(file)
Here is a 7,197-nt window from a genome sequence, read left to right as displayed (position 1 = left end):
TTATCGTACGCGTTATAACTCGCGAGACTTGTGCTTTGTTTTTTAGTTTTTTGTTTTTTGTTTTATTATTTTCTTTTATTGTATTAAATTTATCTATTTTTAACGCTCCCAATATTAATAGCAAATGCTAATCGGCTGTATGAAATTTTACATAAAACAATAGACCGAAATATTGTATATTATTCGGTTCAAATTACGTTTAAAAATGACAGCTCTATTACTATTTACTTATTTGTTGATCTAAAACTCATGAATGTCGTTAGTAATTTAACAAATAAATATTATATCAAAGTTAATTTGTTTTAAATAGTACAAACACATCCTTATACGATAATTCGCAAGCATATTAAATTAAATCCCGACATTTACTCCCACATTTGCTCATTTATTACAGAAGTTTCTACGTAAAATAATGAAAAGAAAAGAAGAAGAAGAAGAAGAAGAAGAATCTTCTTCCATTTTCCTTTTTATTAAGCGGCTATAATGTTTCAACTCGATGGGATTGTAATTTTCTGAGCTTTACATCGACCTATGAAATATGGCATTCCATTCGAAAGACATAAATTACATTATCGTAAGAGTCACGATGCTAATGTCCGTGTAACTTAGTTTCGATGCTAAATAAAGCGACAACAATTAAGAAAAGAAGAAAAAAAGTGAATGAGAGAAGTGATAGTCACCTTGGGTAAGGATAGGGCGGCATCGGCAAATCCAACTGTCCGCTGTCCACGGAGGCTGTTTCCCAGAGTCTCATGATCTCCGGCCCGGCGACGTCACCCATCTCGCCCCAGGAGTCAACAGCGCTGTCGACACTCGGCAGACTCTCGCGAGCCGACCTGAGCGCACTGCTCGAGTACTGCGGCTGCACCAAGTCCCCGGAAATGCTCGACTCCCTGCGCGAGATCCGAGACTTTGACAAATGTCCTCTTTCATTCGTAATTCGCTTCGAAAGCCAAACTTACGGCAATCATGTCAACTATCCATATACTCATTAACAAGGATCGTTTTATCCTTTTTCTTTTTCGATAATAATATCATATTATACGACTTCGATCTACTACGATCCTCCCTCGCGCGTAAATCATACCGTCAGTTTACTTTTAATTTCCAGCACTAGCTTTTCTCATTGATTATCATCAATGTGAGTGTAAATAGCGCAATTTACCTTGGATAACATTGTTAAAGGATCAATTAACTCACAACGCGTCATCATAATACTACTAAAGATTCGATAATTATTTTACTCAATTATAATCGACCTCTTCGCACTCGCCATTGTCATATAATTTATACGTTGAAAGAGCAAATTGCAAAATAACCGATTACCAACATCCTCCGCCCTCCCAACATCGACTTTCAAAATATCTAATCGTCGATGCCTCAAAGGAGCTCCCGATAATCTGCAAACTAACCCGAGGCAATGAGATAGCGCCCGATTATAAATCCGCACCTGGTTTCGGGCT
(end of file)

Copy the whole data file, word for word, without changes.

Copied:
Here is a 7,197-nt window from a genome sequence, read left to right as displayed (position 1 = left end):
TTATCGTACGCGTTATAACTCGCGAGACTTGTGCTTTGTTTTTTAGTTTTTTGTTTTTTGTTTTATTATTTTCTTTTATTGTATTAAATTTATCTATTTTTAACGCTCCCAATATTAATAGCAAATGCTAATCGGCTGTATGAAATTTTACATAAAACAATAGACCGAAATATTGTATATTATTCGGTTCAAATTACGTTTAAAAATGACAGCTCTATTACTATTTACTTATTTGTTGATCTAAAACTCATGAATGTCGTTAGTAATTTAACAAATAAATATTATATCAAAGTTAATTTGTTTTAAATAGTACAAACACATCCTTATACGATAATTCGCAAGCATATTAAATTAAATCCCGACATTTACTCCCACATTTGCTCATTTATTACAGAAGTTTCTACGTAAAATAATGAAAAGAAAAGAAGAAGAAGAAGAAGAAGAAGAATCTTCTTCCATTTTCCTTTTTATTAAGCGGCTATAATGTTTCAACTCGATGGGATTGTAATTTTCTGAGCTTTACATCGACCTATGAAATATGGCATTCCATTCGAAAGACATAAATTACATTATCGTAAGAGTCACGATGCTAATGTCCGTGTAACTTAGTTTCGATGCTAAATAAAGCGACAACAATTAAGAAAAGAAGAAAAAAAGTGAATGAGAGAAGTGATAGTCACCTTGGGTAAGGATAGGGCGGCATCGGCAAATCCAACTGTCCGCTGTCCACGGAGGCTGTTTCCCAGAGTCTCATGATCTCCGGCCCGGCGACGTCACCCATCTCGCCCCAGGAGTCAACAGCGCTGTCGACACTCGGCAGACTCTCGCGAGCCGACCTGAGCGCACTGCTCGAGTACTGCGGCTGCACCAAGTCCCCGGAAATGCTCGACTCCCTGCGCGAGATCCGAGACTTTGACAAATGTCCTCTTTCATTCGTAATTCGCTTCGAAAGCCAAACTTACGGCAATCATGTCAACTATCCATATACTCATTAACAAGGATCGTTTTATCCTTTTTCTTTTTCGATAATAATATCATATTATACGACTTCGATCTACTACGATCCTCCCTCGCGCGTAAATCATACCGTCAGTTTACTTTTAATTTCCAGCACTAGCTTTTCTCATTGATTATCATCAATGTGAGTGTAAATAGCGCAATTTACCTTGGATAACATTGTTAAAGGATCAATTAACTCACAACGCGTCATCATAATACTACTAAAGATTCGATAATTATTTTACTCAATTATAATCGACCTCTTCGCACTCGCCATTGTCATATAATTTATACGTTGAAAGAGCAAATTGCAAAATAACCGATTACCAACATCCTCCGCCCTCCCAACATCGACTTTCAAAATATCTAATCGTCGATGCCTCAAAGGAGCTCCCGATAATCTGCAAACTAACCCGAGGCAATGAGATAGCGCCCGATTATAAATCCGCACCTGGTTTCGGGCT